The Southampton Women's Survey (SWS) has measured the diet, body composition, physical activity and social circumstances of a large group of non-pregnant women aged 20–34 years living in the city of Southampton, UK. Diet over the 3 months before interview was assessed using an administered FFQ that records consumption of 100 food items. Principal component analysis was used to define dietary patterns. Women with high scores on the first component had diets that were in line with recommendations from the UK Department of Health and other agencies(1, 2). This pattern was termed the ‘prudent’ dietary pattern and was found to be strongly positively associated with educational attainment(Reference Robinson, Crozier, Borland, Hammond, Barker and Inskip3).
Since an individual's score for the prudent dietary pattern is driven by the frequency of consumption of a limited number of food items that characterise the pattern, it was investigated whether assessing only consumption of these discriminating foods would generate a meaningful prudent diet score. Using an FFQ with a reduced number of items would be advantageous in terms of time and resources required when conducting a large survey. The twenty items with the greatest contribution by magnitude to the prudent diet score were (with direction indicated as ‘+’ or ‘−’) chips and roast potatoes (−), peppers (+), tomatoes (+), meat pies (−), vegetable dishes (+), courgettes (+), sausages (−), gravy (−), green salad (+), sugar (−), wholemeal bread (+), white bread (−), onion (+), vegetarian foods (+), pasta (+), Yorkshire puddings and savoury pancakes (−), crisps (−), beef (−), spinach (+) and full-fat milk (−).
A shortened twenty-item prudent diet score was calculated for the first 6125 SWS participants using the responses and coefficients for just the twenty foods noted earlier. The association between the full 100-item prudent diet score and this shortened twenty-item score was very strong (r 0.94, P<0.0001). The association between educational qualifications and the shortened twenty-item prudent diet score was also strong (Fig. 1).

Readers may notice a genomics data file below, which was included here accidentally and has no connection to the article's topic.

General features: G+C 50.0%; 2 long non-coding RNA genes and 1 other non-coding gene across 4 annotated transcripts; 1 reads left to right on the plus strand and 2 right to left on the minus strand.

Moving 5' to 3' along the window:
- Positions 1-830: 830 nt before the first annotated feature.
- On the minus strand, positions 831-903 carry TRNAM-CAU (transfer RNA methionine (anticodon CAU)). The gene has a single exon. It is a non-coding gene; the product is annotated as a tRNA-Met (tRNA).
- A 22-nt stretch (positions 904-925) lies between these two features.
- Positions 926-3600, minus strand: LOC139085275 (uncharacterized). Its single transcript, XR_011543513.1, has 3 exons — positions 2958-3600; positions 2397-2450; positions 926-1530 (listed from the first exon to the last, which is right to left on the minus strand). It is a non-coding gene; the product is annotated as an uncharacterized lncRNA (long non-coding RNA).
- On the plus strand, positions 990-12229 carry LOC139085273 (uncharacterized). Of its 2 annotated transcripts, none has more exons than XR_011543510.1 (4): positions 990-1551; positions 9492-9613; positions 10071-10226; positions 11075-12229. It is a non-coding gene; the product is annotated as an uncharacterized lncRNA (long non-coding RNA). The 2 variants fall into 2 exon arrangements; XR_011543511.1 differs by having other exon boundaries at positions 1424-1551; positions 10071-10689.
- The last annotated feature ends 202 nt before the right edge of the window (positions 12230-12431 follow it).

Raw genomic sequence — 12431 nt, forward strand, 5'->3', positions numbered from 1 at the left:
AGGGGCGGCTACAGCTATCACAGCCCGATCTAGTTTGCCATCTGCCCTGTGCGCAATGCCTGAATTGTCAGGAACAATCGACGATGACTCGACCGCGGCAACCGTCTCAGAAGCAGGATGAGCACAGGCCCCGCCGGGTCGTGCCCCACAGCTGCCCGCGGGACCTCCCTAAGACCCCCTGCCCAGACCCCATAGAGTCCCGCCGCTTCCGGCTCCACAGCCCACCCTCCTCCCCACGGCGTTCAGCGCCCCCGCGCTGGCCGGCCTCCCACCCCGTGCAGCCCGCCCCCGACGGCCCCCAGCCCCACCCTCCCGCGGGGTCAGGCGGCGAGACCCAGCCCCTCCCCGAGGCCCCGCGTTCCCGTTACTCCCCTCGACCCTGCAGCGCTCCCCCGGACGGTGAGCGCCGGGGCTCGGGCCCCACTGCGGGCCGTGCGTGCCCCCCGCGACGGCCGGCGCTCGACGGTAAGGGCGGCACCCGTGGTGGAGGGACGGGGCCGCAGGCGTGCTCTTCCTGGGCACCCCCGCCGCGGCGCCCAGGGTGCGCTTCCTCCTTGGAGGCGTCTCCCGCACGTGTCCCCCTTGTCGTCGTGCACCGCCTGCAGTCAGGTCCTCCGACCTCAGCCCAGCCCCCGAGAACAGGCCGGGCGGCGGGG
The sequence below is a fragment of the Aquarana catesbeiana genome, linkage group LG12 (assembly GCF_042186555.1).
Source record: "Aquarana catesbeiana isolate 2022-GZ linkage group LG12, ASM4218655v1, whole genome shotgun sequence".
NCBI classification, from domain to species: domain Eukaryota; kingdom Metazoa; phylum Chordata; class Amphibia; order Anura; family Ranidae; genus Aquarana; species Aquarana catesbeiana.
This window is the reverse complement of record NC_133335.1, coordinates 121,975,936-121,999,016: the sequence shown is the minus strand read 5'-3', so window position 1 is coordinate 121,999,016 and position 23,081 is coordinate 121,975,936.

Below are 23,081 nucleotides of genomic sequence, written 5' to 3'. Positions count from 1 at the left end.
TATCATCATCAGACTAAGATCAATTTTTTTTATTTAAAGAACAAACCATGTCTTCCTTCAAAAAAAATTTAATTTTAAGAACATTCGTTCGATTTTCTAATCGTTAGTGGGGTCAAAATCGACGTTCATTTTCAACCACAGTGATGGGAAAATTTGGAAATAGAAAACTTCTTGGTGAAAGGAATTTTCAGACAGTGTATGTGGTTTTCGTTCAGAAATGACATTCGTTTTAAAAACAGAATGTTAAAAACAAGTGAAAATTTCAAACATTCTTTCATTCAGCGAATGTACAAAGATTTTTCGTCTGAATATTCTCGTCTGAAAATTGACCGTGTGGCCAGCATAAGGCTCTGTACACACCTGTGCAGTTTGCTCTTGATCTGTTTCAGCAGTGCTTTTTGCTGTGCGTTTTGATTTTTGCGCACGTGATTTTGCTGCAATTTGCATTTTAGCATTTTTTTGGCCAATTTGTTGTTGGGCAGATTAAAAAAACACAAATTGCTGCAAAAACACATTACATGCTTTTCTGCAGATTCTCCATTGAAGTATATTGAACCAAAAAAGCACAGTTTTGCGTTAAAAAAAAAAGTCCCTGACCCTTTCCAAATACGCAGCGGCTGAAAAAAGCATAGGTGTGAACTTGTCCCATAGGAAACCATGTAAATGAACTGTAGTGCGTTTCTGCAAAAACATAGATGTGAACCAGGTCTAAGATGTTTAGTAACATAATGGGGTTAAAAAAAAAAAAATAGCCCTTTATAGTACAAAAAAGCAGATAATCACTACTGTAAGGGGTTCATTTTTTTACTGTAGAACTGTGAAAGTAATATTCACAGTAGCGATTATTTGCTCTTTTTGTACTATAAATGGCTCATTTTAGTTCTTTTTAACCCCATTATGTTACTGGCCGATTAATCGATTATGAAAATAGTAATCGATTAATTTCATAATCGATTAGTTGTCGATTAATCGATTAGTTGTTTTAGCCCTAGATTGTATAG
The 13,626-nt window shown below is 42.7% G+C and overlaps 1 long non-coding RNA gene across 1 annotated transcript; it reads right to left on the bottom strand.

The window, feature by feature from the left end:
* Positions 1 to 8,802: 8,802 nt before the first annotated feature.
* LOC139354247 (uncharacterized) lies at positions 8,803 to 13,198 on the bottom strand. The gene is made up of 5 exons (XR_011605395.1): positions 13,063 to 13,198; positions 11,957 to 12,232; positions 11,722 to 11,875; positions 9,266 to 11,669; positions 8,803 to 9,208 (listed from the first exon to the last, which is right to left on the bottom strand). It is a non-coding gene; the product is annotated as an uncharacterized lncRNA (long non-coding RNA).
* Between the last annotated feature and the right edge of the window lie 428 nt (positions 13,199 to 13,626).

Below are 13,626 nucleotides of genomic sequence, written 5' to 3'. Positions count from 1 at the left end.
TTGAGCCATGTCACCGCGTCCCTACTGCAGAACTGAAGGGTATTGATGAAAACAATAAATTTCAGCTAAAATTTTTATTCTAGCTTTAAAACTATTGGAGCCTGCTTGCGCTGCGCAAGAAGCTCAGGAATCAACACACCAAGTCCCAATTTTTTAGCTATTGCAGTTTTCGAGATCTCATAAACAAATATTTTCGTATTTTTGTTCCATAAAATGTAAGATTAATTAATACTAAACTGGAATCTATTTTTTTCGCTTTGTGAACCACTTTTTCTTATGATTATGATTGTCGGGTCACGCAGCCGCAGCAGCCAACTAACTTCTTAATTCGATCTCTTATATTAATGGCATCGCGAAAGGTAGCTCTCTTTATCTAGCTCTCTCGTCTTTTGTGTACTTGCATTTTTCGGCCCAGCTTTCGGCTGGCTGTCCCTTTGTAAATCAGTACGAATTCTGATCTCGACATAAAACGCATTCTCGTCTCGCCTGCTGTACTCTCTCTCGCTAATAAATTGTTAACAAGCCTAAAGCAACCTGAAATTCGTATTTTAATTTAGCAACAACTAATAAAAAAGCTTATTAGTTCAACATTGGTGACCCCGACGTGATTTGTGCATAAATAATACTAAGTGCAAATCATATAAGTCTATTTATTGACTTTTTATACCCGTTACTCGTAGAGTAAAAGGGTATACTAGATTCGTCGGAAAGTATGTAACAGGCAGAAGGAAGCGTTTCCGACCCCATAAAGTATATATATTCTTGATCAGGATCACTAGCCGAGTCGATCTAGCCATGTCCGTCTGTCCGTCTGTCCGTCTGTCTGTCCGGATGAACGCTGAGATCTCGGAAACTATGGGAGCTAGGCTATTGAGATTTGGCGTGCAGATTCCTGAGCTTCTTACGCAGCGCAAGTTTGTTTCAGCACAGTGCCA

The correlation between the two prudent diet scores within the SWS may be unrealistically optimistic since the choice of twenty food items was based on those items seen to contribute most strongly to the 100-item prudent diet score. To explore this issue further a twenty-item version of the FFQ was administered to assess diet in 378 women in Southampton attending SureStart Children's Centres (the Nutrition and Wellbeing Study). Using the coefficients from the SWS a prudent diet score was calculated for these women. The variation in scores in the Nutrition and Wellbeing Study was as great as that within the SWS and there was no difference in mean scores between the two studies (P=0.85). The association with educational qualifications was also very similar to that in the SWS (Fig. 2).
It is concluded that the shortened FFQ enabled the calculation of a meaningful prudent dietary score without the need to administer the longer 100-item FFQ. This score indicated compliance with healthy eating messages and captured variation in women's diets, even within a more limited social setting. The associations with educational qualifications were consistent between the two studies, indicating the ability to describe a pattern that is likely to illustrate an important characteristic of women's dietary choices.